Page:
Book Image

Big Data Analytics with R

By : Simon Walkowiak
Book Image

Big Data Analytics with R

By: Simon Walkowiak

Overview of this book

Big Data analytics is the process of examining large and complex data sets that often exceed the computational capabilities. R is a leading programming language of data science, consisting of powerful functions to tackle all problems related to Big Data processing. The book will begin with a brief introduction to the Big Data world and its current industry standards. With introduction to the R language and presenting its development, structure, applications in real world, and its shortcomings. Book will progress towards revision of major R functions for data management and transformations. Readers will be introduce to Cloud based Big Data solutions (e.g. Amazon EC2 instances and Amazon RDS, Microsoft Azure and its HDInsight clusters) and also provide guidance on R connectivity with relational and non-relational databases such as MongoDB and HBase etc. It will further expand to include Big Data tools such as Apache Hadoop ecosystem, HDFS and MapReduce frameworks. Also other R compatible tools such as Apache Spark, its machine learning library Spark MLlib, as well as H2O.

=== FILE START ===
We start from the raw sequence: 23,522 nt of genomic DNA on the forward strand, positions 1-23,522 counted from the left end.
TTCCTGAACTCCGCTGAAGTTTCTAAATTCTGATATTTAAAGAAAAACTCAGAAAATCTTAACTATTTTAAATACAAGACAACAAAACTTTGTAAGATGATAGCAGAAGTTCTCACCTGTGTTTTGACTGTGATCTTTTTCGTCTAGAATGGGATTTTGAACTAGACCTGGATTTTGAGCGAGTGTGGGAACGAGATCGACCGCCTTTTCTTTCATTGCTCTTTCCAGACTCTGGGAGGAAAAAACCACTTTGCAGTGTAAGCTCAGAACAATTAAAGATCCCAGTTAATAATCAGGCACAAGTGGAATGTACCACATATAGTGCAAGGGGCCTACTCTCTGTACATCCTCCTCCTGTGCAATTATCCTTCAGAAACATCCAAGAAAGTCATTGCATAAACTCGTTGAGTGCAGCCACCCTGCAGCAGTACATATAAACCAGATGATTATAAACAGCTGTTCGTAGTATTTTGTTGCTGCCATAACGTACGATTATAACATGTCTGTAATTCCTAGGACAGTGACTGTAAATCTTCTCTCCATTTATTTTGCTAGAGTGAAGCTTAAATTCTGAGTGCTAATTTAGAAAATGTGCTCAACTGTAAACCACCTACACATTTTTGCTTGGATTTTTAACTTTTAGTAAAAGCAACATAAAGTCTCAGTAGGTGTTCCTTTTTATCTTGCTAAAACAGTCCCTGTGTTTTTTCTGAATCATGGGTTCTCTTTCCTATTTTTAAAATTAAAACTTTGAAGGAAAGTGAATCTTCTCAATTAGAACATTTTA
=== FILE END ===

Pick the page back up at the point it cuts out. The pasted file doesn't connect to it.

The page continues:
Table of Contents (16 chapters)
Big Data Analytics with R
About the Author
About the Reviewers

To the memory limits and beyond

We will start off by introducing you to three very useful and versatile packages which facilitate out-of-memory data processing: ff, ffbase, and ffbase2.

Data transformations and aggregations with the ff and ffbase packages

Although the ff package authored by Adler, Glaser, Nenadic, Ochlschlagel, and Zucchini, is several years old it still proves to be a popular solution to large data processing with R. The title of the package Memory-efficient storage of large data on disk and fast access functions roughly explains what it does. It chunks the dataset, and stores it on a hard drive, while the ff data structure (or ffdf data frame), which is held in RAM, like the other R data structures, provides mapping to the partitioned dataset. The chunks of raw data are simply binary flat files in native encoding, whereas the ff objects keep the metadata, which describe and link to the created binary files. Creating ff structures and binary files from the raw data does not...